Santa Fe Trail

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The Santa Fe Trail got it's name from it's destination...Santa Fe, New Mexico.  It was used largely between 1821 and 1880.  The trail passed through what is now Kansas, Colorado, and New Mexico.  It took about two weeks for travellers to go from one end of the trail to the other.  The trail had two forks:  The Mountain Fork which went through Colorado and the Cimarron Fork which went through Kansas. Those who took the Cimarron Fork route settled in Kansas in large numbers.  The population there went from about 8,600 in 1855 to 143,000 by the time Kansas became a state in 1861! 

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William Becknell blazing the Santa Fe Trail

William Becknell was a trader who set out from Franklin, Missouri with a wagon load of stuff for selling.  Inspired by the success of the McKnight and Beard Party before, Becknell traveled more than 900 miles (1,400 km) through hot and hostile lands to trade with the Natives for furs.  On this trip, he ran into Beard's returning party and heard of their success in Santa Fe and decided to follow their example.

After Becknell blazed the trail, others followed his example and over time, traffic escalated quickly.  Becknell attempted a second trip to try and find a shorter route to Santa Fe.  It was a fatal mistake...the party found themselves in a sandy desert with no water supply and they wandered around for several days in misery...they killed their dogs and even cut off the ears of their mules to try and curb their thirst with the animals blood.  Several of the men died and the few remaining pushed on trying to survive.  They would have died had they not found a buffalo that they shot for it's blood and luckily, they also found water in its stomach.  This saved their lives...they were able to follow it's tracks to a creek at which it had just been drinking.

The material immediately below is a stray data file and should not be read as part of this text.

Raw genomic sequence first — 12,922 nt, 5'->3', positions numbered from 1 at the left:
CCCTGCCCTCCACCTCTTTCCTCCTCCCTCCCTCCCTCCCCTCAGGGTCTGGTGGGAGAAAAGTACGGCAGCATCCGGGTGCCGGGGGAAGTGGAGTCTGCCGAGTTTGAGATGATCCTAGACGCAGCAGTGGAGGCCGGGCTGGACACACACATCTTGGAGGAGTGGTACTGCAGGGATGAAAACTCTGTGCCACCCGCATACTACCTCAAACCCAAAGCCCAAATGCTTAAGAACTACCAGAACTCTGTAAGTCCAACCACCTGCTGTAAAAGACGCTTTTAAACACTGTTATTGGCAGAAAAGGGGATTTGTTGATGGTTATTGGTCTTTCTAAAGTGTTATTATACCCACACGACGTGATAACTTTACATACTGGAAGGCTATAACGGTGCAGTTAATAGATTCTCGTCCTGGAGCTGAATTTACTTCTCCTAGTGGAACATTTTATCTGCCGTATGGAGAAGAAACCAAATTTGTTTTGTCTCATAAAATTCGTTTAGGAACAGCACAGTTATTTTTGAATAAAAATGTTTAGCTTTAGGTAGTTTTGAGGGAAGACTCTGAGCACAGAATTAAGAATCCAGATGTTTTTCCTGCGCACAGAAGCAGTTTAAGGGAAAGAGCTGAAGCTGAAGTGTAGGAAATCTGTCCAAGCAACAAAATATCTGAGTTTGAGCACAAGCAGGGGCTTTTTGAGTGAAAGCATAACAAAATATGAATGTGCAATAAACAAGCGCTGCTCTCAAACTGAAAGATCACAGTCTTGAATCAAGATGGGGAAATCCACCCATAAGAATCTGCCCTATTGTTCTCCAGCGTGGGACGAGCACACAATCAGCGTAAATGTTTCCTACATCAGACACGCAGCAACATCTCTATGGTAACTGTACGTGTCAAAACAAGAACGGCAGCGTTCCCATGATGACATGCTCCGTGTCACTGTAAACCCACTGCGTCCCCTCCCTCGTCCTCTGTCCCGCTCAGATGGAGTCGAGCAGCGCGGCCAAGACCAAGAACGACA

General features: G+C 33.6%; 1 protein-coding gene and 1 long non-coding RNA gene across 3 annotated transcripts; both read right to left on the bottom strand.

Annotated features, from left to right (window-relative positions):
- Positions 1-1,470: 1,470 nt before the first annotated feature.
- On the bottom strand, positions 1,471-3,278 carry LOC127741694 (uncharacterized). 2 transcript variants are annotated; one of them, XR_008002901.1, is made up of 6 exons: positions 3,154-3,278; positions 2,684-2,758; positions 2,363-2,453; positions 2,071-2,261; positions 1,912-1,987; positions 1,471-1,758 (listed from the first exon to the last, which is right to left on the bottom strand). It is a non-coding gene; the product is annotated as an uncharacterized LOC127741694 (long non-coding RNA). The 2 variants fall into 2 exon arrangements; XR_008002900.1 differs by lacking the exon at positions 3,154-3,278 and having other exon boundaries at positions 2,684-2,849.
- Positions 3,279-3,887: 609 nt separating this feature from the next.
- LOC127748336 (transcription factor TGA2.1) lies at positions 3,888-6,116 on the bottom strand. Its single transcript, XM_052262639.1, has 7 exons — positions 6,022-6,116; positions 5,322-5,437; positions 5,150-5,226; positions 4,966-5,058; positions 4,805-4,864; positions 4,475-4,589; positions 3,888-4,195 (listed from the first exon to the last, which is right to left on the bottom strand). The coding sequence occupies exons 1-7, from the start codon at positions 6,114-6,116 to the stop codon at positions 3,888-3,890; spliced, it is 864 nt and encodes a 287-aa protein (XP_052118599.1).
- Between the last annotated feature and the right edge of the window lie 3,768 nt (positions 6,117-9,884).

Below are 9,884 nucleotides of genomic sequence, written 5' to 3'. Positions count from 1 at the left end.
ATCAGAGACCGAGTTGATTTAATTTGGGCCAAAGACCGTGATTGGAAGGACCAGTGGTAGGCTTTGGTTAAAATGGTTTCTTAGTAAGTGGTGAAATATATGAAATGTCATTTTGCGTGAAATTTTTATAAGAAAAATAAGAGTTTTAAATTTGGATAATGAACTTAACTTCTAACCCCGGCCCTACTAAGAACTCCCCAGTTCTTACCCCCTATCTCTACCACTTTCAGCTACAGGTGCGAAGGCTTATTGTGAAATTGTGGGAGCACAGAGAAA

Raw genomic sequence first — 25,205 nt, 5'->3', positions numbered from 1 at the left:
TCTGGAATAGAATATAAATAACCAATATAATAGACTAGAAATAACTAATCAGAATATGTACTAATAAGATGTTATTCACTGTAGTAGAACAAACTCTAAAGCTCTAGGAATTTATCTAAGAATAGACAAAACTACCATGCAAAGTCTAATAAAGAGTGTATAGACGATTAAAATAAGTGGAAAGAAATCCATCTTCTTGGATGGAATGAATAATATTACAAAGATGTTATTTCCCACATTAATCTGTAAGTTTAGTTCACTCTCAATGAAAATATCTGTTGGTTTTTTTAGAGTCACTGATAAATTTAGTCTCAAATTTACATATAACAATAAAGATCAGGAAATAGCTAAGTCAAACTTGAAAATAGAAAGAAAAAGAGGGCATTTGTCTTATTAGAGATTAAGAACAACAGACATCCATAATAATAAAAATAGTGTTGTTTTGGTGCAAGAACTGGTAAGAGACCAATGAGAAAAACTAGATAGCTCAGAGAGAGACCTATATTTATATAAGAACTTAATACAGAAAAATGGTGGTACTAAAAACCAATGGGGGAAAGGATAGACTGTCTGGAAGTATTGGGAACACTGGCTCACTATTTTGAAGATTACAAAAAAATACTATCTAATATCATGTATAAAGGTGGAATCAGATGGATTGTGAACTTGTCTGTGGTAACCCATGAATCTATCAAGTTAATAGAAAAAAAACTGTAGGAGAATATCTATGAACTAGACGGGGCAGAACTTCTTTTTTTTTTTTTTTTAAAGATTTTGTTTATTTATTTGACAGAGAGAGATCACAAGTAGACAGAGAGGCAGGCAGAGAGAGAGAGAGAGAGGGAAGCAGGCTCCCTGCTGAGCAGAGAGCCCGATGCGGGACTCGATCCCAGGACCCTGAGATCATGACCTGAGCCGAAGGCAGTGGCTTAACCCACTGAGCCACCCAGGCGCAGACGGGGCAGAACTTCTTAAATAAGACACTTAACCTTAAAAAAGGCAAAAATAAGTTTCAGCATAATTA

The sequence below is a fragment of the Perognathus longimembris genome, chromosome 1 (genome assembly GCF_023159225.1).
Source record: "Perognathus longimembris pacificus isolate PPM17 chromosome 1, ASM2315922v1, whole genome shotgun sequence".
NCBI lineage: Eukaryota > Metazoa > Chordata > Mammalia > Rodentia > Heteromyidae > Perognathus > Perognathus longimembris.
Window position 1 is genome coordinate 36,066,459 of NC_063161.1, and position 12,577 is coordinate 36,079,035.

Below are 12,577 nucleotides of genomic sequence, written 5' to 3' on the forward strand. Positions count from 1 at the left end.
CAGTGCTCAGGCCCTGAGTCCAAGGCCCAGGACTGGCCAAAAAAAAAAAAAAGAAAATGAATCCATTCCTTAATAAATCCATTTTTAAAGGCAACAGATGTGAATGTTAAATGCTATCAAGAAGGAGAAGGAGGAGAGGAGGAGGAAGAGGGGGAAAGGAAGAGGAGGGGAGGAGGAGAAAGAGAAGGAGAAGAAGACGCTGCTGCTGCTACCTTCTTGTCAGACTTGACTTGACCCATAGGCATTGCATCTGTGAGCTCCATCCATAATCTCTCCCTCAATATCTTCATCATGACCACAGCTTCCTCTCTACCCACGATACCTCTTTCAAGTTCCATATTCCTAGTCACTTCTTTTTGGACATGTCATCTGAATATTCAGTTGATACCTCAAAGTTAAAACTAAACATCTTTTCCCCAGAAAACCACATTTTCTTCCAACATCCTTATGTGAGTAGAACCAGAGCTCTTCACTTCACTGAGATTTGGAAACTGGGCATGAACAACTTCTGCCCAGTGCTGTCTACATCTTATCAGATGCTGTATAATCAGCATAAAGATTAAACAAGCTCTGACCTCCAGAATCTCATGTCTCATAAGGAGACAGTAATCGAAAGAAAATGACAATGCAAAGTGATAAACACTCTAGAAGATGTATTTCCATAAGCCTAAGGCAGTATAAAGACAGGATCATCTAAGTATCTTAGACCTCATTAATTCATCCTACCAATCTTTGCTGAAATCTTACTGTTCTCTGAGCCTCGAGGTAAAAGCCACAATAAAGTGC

During the Mexican-American War, Americans forces actually used Becknell's trail as an invasion route!  

At one time, there was as many as 4,000 people who were trading through Santa Fe and a lot of money was being made.


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A wagon train on the Santa Fe Trail

The Santa Fe Trail, like most trails at this time, had dangers that it presented to travelers on it.  This trail passed through areas populated by the Apache and Commanche tribes who were not pleased with the emmigrants passing through their lands.  They also ran into Mexican's passing through the high plains.  These posed enough of a threat that the US Military set up a series of forts along the trail to protect travellers.

Another difficulty faced by travellers on the trail was finding water.  There were fewer opportunities for people to take shelter from sudden, fierce wind or rainstorms.  Rattlesnakes were more common and a bite on trail could be deadly.   


Ultimately, the Santa Fe trail was replaced by the Atchison, Topeka, and Santa Fe Railway.

 

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